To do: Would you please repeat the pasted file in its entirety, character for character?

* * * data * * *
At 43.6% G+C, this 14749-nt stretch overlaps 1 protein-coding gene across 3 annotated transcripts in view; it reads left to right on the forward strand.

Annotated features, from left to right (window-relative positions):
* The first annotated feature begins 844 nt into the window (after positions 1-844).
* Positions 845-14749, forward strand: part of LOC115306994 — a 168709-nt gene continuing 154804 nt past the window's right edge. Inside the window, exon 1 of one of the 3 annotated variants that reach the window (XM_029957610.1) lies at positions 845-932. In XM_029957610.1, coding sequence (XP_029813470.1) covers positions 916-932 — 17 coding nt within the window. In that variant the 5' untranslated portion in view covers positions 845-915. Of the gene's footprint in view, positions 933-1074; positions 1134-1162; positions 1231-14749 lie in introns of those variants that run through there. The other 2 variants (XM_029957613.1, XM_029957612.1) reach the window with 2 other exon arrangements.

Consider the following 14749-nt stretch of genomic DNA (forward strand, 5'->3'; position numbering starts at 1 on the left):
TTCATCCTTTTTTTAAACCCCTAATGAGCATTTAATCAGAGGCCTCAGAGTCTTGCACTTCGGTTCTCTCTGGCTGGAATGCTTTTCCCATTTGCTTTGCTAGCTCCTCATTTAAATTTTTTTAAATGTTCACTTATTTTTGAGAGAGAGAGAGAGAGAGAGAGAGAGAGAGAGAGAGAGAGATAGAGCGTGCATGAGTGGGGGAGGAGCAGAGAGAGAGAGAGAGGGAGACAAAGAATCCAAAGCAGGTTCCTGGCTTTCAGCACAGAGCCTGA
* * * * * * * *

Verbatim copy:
At 43.6% G+C, this 14749-nt stretch overlaps 1 protein-coding gene across 3 annotated transcripts in view; it reads left to right on the forward strand.

Annotated features, from left to right (window-relative positions):
* The first annotated feature begins 844 nt into the window (after positions 1-844).
* Positions 845-14749, forward strand: part of LOC115306994 — a 168709-nt gene continuing 154804 nt past the window's right edge. Inside the window, exon 1 of one of the 3 annotated variants that reach the window (XM_029957610.1) lies at positions 845-932. In XM_029957610.1, coding sequence (XP_029813470.1) covers positions 916-932 — 17 coding nt within the window. In that variant the 5' untranslated portion in view covers positions 845-915. Of the gene's footprint in view, positions 933-1074; positions 1134-1162; positions 1231-14749 lie in introns of those variants that run through there. The other 2 variants (XM_029957613.1, XM_029957612.1) reach the window with 2 other exon arrangements.

Consider the following 14749-nt stretch of genomic DNA (forward strand, 5'->3'; position numbering starts at 1 on the left):
TTCATCCTTTTTTTAAACCCCTAATGAGCATTTAATCAGAGGCCTCAGAGTCTTGCACTTCGGTTCTCTCTGGCTGGAATGCTTTTCCCATTTGCTTTGCTAGCTCCTCATTTAAATTTTTTTAAATGTTCACTTATTTTTGAGAGAGAGAGAGAGAGAGAGAGAGAGAGAGAGAGAGAGAGATAGAGCGTGCATGAGTGGGGGAGGAGCAGAGAGAGAGAGAGAGGGAGACAAAGAATCCAAAGCAGGTTCCTGGCTTTCAGCACAGAGCCTGA